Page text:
Friday, July 16, 2010

In Which Snickers Tackles Nora Roberts and Southern Charm.

The Book:Carnal Innocence
How I Got It: The library’s a wonderful thing.

Why I Read It: I got an email from Borders, promoting a new cover for Carnal Innocence, so I figured I’d check out the old cover before I decided whether or not to waste my money on a new cover… it’s the stuff in the middle (ya know, the typed pages with words on them) that counts anyhow!

The Review:
Warning! Spoilers Included.

It is clear that Carnal Innocence is more of a murder mystery than it is a romance novel, and don’t make the mistake of believing it’s a blend of the two – the romance is thrown in haphazardly. It seems like an afterthought, as if Roberts had forgotten that she’d promised her publisher she’d live up to the novel’s name. More to the point, there’s not much “carnal” about the relationship between Tucker and Caroline. It’s hurried and rushed, contradicting Tucker’s continual sermons on how everything in the South moves slowly.

Southern small town charm rings throughout the whole of Carnal Innocence, filling the romance quota more so than the actual romance between Caroline and Tucker. Innocence romances the reader, and one would find it hard to be immune to its charms. While Roberts failed to interest me in the romance between the characters, she certainly succeeded to hold me in captivation at the appeal of Innocence, Mississippi: a delightfully unexpected, but pleasant surprise. It was indeed a romance of sorts: a sweet, simple love of the town and the people in it, each one filling roles unasked for but quietly needed; I got the sense that Innocence would not be the same without each unique character. The citizens know it, too: despite some serious conflicts between characters, everyone cared about each other in the way that only a small town in the South can. I adored this strong sense of community; and to a certain extent, I identify with the small-town social hierarchy, coming from a relatively prominent family in a small town myself. Like Caroline, I will always have a place there if I so desire to be a part of it. I did covet the ease with which Caroline acclimated to Innocence’s way of life and to the various personalities and families within. Blood ties run stronger than moonshine in the South, and Caroline’s ancestry spoke for her, guaranteeing her a place in Innocence’s small society, no matter what.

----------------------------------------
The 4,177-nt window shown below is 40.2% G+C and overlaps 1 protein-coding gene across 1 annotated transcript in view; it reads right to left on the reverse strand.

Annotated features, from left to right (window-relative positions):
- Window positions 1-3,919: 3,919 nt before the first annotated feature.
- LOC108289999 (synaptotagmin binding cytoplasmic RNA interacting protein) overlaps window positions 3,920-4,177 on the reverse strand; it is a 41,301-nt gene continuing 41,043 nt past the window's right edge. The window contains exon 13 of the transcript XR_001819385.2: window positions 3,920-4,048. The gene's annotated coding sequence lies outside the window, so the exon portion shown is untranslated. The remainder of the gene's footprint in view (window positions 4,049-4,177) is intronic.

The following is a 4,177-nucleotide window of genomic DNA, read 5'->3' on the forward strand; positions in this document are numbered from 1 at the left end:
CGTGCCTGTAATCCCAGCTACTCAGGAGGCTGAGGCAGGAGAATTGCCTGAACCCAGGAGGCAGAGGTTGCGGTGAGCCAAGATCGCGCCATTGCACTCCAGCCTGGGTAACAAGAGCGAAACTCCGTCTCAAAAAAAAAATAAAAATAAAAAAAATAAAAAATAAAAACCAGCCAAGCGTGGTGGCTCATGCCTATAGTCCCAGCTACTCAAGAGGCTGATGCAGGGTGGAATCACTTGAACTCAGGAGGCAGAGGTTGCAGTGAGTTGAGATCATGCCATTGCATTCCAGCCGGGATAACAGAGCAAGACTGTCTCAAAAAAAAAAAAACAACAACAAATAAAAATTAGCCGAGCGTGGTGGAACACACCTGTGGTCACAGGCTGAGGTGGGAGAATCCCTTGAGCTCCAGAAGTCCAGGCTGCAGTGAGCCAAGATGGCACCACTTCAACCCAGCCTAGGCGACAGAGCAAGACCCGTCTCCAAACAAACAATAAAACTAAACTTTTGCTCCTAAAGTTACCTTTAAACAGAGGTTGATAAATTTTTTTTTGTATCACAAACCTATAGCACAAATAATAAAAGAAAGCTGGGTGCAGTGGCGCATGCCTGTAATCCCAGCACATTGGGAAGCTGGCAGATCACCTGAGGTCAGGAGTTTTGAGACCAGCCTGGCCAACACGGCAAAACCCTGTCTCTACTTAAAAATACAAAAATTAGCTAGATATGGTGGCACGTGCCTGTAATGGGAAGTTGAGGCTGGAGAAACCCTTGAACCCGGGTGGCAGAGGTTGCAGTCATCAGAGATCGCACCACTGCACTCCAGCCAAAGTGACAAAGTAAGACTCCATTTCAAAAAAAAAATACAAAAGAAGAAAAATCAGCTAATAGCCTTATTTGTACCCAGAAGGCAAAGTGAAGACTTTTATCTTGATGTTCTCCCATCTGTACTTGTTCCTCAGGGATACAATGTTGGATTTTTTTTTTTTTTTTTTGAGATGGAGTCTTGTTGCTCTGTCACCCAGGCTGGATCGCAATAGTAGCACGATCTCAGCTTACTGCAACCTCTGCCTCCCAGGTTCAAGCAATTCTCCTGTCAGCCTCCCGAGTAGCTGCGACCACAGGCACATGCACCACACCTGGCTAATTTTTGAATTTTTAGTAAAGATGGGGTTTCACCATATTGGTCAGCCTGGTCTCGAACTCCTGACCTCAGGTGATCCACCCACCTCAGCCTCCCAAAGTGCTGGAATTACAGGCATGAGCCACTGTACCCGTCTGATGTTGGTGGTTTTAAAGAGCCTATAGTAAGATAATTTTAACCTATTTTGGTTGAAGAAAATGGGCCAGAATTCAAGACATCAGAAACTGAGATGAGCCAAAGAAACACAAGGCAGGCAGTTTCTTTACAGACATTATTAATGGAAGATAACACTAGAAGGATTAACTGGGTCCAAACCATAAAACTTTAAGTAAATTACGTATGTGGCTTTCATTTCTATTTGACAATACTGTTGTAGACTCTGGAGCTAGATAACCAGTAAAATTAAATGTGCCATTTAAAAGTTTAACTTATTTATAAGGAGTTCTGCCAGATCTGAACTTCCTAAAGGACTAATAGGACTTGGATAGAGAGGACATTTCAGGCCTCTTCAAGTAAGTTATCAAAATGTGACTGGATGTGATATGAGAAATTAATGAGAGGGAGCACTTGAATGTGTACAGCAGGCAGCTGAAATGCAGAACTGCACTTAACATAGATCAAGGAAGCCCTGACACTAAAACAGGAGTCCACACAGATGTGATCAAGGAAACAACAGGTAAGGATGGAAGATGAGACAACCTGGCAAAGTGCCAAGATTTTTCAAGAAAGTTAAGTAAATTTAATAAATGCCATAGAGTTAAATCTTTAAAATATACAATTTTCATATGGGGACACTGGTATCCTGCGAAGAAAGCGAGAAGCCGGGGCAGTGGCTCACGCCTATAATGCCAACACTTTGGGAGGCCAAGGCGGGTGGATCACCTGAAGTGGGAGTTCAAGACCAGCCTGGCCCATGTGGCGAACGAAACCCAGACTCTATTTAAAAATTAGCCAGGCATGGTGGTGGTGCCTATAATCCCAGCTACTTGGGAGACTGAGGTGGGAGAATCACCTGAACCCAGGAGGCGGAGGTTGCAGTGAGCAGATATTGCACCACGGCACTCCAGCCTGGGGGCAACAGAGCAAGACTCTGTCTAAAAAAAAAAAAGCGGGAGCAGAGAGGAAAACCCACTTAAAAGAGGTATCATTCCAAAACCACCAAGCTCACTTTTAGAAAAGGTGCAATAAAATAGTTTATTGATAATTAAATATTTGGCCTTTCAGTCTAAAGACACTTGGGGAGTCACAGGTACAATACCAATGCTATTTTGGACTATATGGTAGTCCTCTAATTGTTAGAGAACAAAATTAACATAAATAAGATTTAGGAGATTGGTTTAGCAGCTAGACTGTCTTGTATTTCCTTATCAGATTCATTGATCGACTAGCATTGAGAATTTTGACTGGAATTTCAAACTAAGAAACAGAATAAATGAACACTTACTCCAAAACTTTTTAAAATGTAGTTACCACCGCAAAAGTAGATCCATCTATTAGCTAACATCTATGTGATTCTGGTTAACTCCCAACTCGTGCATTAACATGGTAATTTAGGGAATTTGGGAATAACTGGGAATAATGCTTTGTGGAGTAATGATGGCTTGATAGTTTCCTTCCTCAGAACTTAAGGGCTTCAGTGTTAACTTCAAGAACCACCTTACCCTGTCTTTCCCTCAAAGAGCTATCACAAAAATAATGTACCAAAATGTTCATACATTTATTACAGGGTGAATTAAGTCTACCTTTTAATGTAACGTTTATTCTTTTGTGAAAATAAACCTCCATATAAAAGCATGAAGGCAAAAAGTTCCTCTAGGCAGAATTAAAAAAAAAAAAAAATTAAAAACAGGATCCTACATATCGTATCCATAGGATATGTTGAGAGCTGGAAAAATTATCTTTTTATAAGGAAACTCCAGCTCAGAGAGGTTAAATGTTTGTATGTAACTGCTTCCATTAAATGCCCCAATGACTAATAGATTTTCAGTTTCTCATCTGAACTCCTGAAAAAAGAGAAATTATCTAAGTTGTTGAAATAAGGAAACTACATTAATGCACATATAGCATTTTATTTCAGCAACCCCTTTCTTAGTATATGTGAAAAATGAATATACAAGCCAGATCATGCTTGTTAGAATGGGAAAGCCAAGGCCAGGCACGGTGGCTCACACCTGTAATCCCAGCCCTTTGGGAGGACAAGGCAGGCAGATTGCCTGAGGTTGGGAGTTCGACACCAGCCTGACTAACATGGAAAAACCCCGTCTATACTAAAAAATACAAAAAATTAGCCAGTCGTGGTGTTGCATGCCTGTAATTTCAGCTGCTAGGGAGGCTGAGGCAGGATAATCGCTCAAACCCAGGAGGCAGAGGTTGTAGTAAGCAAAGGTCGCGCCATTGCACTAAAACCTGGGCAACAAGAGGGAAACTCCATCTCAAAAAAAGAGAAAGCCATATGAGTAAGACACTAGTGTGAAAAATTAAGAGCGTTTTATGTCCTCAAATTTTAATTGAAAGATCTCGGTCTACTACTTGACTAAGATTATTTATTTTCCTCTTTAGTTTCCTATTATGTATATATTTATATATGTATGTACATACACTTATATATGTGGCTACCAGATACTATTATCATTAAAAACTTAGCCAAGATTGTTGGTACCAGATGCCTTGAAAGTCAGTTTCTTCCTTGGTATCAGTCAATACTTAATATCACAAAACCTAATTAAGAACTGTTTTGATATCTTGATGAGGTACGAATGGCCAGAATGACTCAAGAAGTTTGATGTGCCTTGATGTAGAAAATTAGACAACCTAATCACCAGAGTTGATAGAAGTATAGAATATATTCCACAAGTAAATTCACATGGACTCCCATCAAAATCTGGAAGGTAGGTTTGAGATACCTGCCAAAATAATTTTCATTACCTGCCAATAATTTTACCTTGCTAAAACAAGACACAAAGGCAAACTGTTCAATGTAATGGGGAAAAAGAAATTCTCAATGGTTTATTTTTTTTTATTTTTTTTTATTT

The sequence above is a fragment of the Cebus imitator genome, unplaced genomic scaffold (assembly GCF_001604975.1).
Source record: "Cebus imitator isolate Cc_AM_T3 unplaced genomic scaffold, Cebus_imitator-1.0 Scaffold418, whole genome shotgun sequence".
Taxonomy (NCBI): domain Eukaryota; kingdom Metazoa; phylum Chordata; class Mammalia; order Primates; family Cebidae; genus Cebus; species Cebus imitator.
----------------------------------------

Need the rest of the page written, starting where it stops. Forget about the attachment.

The ending ticked me off, plain and simple. It felt forced, as if Roberts decided at the last minute to change the identity of the murderer as a “surprise ending”. While Josie’s motivation makes sense, it just doesn’t come across as the “Oh my god, that was totally unexpected, but HOW COULD I HAVE MISSED THAT? IT’S SO OBVIOUS” feeling I wanted out of it. Combined with the fanfiction-esque romance of Tucker and Caroline (seriously, if I wanted a fanfiction, I would’ve read one instead), it made me want to give Carnal Innocence only 1 star. It gets two-and-a-half simply because as much as I hate to admit it, I fell for Innocence’s irresistible Southern charm.

The Rating:

The only reason I didn’t give Carnal Innocence one star is because Innocence, Mississippi charmed my pants off. My rating of two and a half is simply because I like to be charmed once in a while – and there’s nothing wrong with that.


  1. Hello, I just stopped by on the blog hop & became a follower. I'm looking forward to reading your posts.


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